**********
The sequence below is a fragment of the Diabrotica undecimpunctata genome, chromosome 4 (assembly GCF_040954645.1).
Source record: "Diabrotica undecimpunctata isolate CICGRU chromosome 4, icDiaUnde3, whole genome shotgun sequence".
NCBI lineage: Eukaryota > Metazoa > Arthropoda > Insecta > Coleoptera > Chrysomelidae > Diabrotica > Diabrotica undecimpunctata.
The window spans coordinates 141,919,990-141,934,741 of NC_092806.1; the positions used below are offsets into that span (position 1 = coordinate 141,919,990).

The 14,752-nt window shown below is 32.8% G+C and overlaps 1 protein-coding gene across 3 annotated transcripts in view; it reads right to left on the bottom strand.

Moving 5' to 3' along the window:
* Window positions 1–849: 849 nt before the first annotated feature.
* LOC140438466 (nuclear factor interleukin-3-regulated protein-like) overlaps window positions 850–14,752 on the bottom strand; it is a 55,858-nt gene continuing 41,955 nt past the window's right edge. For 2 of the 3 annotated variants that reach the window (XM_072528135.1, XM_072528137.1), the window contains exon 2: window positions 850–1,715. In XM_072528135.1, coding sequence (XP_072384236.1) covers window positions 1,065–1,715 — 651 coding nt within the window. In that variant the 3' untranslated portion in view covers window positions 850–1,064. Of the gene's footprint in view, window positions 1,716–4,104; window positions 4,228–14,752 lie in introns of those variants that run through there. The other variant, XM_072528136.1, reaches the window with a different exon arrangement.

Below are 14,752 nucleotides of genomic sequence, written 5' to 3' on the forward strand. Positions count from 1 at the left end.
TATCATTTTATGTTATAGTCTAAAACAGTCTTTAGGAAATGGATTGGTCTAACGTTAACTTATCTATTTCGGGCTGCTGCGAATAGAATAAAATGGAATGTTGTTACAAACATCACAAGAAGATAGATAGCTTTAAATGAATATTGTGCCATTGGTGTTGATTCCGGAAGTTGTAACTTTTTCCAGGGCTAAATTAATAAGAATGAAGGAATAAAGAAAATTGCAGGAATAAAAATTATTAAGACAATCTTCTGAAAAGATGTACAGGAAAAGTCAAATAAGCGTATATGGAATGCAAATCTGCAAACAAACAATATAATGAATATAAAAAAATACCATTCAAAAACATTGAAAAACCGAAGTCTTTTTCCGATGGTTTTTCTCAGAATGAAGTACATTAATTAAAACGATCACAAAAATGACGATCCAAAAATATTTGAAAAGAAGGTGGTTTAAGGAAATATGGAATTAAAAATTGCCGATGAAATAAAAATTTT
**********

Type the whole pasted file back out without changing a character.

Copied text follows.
The sequence below is a fragment of the Diabrotica undecimpunctata genome, chromosome 4 (assembly GCF_040954645.1).
Source record: "Diabrotica undecimpunctata isolate CICGRU chromosome 4, icDiaUnde3, whole genome shotgun sequence".
NCBI lineage: Eukaryota > Metazoa > Arthropoda > Insecta > Coleoptera > Chrysomelidae > Diabrotica > Diabrotica undecimpunctata.
The window spans coordinates 141,919,990-141,934,741 of NC_092806.1; the positions used below are offsets into that span (position 1 = coordinate 141,919,990).

The 14,752-nt window shown below is 32.8% G+C and overlaps 1 protein-coding gene across 3 annotated transcripts in view; it reads right to left on the bottom strand.

Moving 5' to 3' along the window:
* Window positions 1–849: 849 nt before the first annotated feature.
* LOC140438466 (nuclear factor interleukin-3-regulated protein-like) overlaps window positions 850–14,752 on the bottom strand; it is a 55,858-nt gene continuing 41,955 nt past the window's right edge. For 2 of the 3 annotated variants that reach the window (XM_072528135.1, XM_072528137.1), the window contains exon 2: window positions 850–1,715. In XM_072528135.1, coding sequence (XP_072384236.1) covers window positions 1,065–1,715 — 651 coding nt within the window. In that variant the 3' untranslated portion in view covers window positions 850–1,064. Of the gene's footprint in view, window positions 1,716–4,104; window positions 4,228–14,752 lie in introns of those variants that run through there. The other variant, XM_072528136.1, reaches the window with a different exon arrangement.

Below are 14,752 nucleotides of genomic sequence, written 5' to 3' on the forward strand. Positions count from 1 at the left end.
TATCATTTTATGTTATAGTCTAAAACAGTCTTTAGGAAATGGATTGGTCTAACGTTAACTTATCTATTTCGGGCTGCTGCGAATAGAATAAAATGGAATGTTGTTACAAACATCACAAGAAGATAGATAGCTTTAAATGAATATTGTGCCATTGGTGTTGATTCCGGAAGTTGTAACTTTTTCCAGGGCTAAATTAATAAGAATGAAGGAATAAAGAAAATTGCAGGAATAAAAATTATTAAGACAATCTTCTGAAAAGATGTACAGGAAAAGTCAAATAAGCGTATATGGAATGCAAATCTGCAAACAAACAATATAATGAATATAAAAAAATACCATTCAAAAACATTGAAAAACCGAAGTCTTTTTCCGATGGTTTTTCTCAGAATGAAGTACATTAATTAAAACGATCACAAAAATGACGATCCAAAAATATTTGAAAAGAAGGTGGTTTAAGGAAATATGGAATTAAAAATTGCCGATGAAATAAAAATTTT